Immediately following that defeat, Wade set his sights on getting back to and winning the state championship in his senior season, but it would have been hard for him to know where his journey would take him.
Due to a small turnout, the Wildcats wrestling team was forced to dissolve this season, allowing the members of the team to wrestle for the high school they normally would attend if they hadn’t gone to Archbishop Murphy — a private school.
Wade remained a student at Archbishop Murphy, but joined the Stanwood wrestling team for his final year of high school.
The school might be different, but the goal he set upon after losing the state championship last February remains the same.
“I’ve had that goal in the front of my mind since the day after that state finals match,” Wade said. “It hasn’t slipped by my mind and I haven’t put it aside for a second. It’s still my goal and I still believe that I can attain it. It’s no far-fetched thing. I’m set on doing it.”
Wrestling for Stanwood brought challenges that Wade wasn’t accustomed to. At Archbishop Murphy, the team was so small the focus was almost entirely centered on each individual athlete. As a member of a much larger team at Stanwood, Wade had to learn to make sacrifices.
Wade will wrestle at 195 pounds in the postseason — which begins today in the Wesco 3A north sub-regional tournament at Marysville Pilchuck High School — but spent much of the regular season wrestling at 220 pounds to help the Spartans fill a gap in their lineup.
“He’s never argued once,” Stanwood head coach Ray Mather said. “He’s always done it for the team and he’s wrestled some brutes at 220. He’s giving up 25 pounds on those guys and he’s never hesitated.”
He also never lost to the big boys.
Wade comes into the district tournament with a record of 20-1. His lone loss came to Woodinville’s Ryan Christensen, who is ranked nationally and is the top-ranked 4A 182-pounder in the state. Christensen wrestled up to 195 when he faced Wade and got all he could handle, hanging on for a 3-0 win. The match was decided by a takedown late in the first period. Wade was docked an additional point later for an illegal hold.
“He was giving up some weight, but it was a pretty close match,” Wade said. “I was pretty proud of myself.”
Moving up a classification, Wade knew he would see a larger pool of talent, something that should only help him in the postseason.
“The really good kids are good and it doesn’t matter what classification they are,” said Blaine Smith, Wade’s former coach at Archbishop Murphy. “There are more of them at the 3A and 4A level, but there are 2A kids that are every bit as good as the 3A and 4A kids.”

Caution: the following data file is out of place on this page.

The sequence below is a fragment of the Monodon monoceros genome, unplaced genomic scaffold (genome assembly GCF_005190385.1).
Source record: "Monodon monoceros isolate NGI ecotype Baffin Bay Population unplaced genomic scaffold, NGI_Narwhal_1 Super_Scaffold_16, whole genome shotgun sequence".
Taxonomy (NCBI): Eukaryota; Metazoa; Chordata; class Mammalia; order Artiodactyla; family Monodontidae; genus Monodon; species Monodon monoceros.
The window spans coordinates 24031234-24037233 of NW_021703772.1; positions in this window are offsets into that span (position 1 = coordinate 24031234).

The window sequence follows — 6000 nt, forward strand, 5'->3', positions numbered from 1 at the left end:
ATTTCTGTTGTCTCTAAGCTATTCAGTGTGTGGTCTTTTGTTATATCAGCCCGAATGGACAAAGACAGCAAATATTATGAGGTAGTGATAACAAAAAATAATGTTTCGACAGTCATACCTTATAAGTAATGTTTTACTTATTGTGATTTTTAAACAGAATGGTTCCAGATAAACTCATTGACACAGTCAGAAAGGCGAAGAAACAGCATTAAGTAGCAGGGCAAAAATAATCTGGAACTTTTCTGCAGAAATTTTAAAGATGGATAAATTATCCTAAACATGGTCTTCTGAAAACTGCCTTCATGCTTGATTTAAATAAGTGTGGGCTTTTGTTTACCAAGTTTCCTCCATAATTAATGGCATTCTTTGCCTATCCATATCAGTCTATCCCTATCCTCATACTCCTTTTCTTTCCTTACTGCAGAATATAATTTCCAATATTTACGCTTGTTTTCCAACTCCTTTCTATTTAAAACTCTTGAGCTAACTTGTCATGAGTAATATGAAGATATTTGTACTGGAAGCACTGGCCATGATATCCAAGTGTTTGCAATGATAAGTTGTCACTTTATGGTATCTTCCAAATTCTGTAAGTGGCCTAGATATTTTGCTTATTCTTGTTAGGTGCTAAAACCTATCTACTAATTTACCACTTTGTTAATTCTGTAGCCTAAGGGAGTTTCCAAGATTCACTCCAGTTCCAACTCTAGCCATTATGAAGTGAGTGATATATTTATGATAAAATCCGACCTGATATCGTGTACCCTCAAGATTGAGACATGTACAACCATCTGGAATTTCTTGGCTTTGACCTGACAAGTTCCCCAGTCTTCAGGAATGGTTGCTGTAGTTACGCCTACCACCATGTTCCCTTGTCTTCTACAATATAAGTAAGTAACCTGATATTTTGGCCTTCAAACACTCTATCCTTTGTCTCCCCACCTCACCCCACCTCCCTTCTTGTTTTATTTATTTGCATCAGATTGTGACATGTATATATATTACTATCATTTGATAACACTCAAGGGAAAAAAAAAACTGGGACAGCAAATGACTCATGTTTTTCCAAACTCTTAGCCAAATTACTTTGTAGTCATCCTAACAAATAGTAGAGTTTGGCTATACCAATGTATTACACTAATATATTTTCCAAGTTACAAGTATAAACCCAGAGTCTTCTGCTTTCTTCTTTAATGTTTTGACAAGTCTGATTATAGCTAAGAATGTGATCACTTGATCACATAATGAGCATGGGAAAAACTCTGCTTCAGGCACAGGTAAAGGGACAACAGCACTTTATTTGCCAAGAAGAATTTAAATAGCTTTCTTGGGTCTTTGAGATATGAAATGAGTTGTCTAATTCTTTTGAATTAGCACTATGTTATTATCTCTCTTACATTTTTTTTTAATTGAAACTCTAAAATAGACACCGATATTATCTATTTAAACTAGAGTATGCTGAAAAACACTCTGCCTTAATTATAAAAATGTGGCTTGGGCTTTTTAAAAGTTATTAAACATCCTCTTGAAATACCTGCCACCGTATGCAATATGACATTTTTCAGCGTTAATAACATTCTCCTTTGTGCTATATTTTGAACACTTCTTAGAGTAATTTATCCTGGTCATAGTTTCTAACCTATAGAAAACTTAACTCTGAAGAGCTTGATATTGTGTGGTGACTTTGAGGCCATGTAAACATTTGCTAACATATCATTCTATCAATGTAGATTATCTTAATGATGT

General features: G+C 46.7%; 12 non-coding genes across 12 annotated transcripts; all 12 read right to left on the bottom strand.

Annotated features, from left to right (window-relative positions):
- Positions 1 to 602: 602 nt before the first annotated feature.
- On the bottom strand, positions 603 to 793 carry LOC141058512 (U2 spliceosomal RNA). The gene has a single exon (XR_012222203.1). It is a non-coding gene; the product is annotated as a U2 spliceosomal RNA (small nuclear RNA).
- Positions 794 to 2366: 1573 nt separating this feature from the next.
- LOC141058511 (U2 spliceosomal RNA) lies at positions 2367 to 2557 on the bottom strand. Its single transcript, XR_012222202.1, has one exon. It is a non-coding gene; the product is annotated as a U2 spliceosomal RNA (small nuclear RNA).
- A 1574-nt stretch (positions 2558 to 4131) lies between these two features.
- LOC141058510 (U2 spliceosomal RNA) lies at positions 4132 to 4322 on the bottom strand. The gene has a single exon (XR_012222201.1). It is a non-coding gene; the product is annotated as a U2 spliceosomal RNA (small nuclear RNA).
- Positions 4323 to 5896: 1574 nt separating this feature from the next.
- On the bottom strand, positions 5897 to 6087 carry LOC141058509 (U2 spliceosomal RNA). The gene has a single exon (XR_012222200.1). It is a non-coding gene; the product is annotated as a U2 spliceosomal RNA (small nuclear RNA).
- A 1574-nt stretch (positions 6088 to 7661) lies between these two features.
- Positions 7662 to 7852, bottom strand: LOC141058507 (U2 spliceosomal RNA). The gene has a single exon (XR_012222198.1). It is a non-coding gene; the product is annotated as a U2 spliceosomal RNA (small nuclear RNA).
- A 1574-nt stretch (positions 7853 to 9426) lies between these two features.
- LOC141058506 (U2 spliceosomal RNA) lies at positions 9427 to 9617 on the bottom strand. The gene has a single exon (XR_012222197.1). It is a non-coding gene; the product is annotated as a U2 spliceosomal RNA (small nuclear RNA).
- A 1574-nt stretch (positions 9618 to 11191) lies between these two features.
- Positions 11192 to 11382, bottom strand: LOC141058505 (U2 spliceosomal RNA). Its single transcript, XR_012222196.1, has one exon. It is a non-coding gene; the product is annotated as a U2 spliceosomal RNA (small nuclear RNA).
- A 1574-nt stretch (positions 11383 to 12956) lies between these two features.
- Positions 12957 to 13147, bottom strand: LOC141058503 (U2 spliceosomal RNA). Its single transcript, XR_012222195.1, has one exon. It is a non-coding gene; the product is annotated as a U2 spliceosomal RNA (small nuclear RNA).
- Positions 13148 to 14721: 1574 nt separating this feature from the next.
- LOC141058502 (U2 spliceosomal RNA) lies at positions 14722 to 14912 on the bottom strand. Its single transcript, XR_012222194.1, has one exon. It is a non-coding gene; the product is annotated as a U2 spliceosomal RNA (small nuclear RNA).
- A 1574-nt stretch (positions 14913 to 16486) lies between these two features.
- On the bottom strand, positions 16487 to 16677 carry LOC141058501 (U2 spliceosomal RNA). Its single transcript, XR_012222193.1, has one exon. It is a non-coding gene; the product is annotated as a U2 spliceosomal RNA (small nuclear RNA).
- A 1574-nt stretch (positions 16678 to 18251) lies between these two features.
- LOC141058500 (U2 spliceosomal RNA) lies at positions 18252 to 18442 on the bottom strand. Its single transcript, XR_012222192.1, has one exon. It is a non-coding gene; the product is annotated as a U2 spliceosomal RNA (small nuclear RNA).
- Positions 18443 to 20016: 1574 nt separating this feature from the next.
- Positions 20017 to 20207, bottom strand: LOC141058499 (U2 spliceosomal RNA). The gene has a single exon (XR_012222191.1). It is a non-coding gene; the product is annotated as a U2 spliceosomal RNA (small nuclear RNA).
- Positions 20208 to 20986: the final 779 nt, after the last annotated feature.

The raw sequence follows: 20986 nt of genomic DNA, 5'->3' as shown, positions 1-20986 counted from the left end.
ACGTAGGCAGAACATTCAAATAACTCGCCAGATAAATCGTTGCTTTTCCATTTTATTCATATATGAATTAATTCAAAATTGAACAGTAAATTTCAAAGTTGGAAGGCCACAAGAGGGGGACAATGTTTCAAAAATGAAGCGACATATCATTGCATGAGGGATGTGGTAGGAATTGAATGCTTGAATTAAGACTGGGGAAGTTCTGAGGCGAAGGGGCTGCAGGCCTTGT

Wade has proved throughout the season that 2A or 3A doesn’t matter; he’s one of the best in the state. A fact backed up by his No. 2 ranking among 3A 195-pounders.
Barring injury, Wade should have little problem advancing to the Mat Classic in two weeks at the Tacoma Dome.
Perhaps the biggest challenge standing in the way of state championship redemption for Wade is Meadowdale’s Ciaran Ball, who placed fourth at last year’s Mat Classic. Ball is the highest returning 3A finisher from last year’s state championships and the No. 1 ranked 195-pounder in the state.
“That’s probably going to be the biggest match of the year if we meet up at state,” Wade said.
Wade saw his state championship dreams disappear in the final seconds of his title match a year ago against Ephrata’s Tyrus Kemp. Mather said he thinks that disappoint might help Wade realize his dreams as a senior.
“I think from that experience carrying over into this year he learned a lot,” Mather said. “You can tell that when it’s close he understands that, ‘I’ve got to hold the guy down,’ or ‘I’ve got to get that point scored.’ I think he’s more aware of the situational scoring around him and what he has to do in the short time.”
If anyone can relate to being so close to a championship, it’s Mather. He lost a state championship match in high school almost exactly the same way.
Wade can only hope to emulate his new coach. Mather came back and won the state title the following season.
“It’s a painful one to wait around 365 days and try to get your chance at it again,” Mather said. “If everything works out, it’s a pretty rectifying experience.”
For all of the success Wade has had this season at Stanwood, breaking up what he, his teammates and Smith had at Archbishop Murphy wasn’t easy.
“We’re a family,” Smith said. “It’s kind of like when your kids move on to college. You’re happy for them and you know things will work out for them, but it tugs at the heartstrings a little bit. It’s kind of like breaking up your family. It’s a tough thing to do.”
Wade said he has been accepted with open arms by his new teammates and expects this season’s experience, as difficult as it might have been, to help him in the future.
“It’s different, but I think that it’s good,” he said. “I think it’s going to help me out later in life being able to deal with different people when I’m thrown in a situation.”
But for now, Wade is focused on the present and capping off his prep wrestling career as a state champion for Stanwood.
“As long as everything keeps lining up the way it should and he keeps approaching each match the same way, I don’t see anything standing in his way of being able to be in that state finals match and accomplishing the goal of being the champion,” Mather said.
The right to coach Wade at the state championships will belong to Mather, but Smith won’t be hard to find.
“If he were still wrestling for me I would be cheering him the whole way and I’m still going to be doing that, just from a little bit further away,” Smith said. “I’m very proud of Foster.”
Aaron Lommers covers prep sports for The Herald. Follow him on twitter @aaronlommers and contact him at email@example.com.
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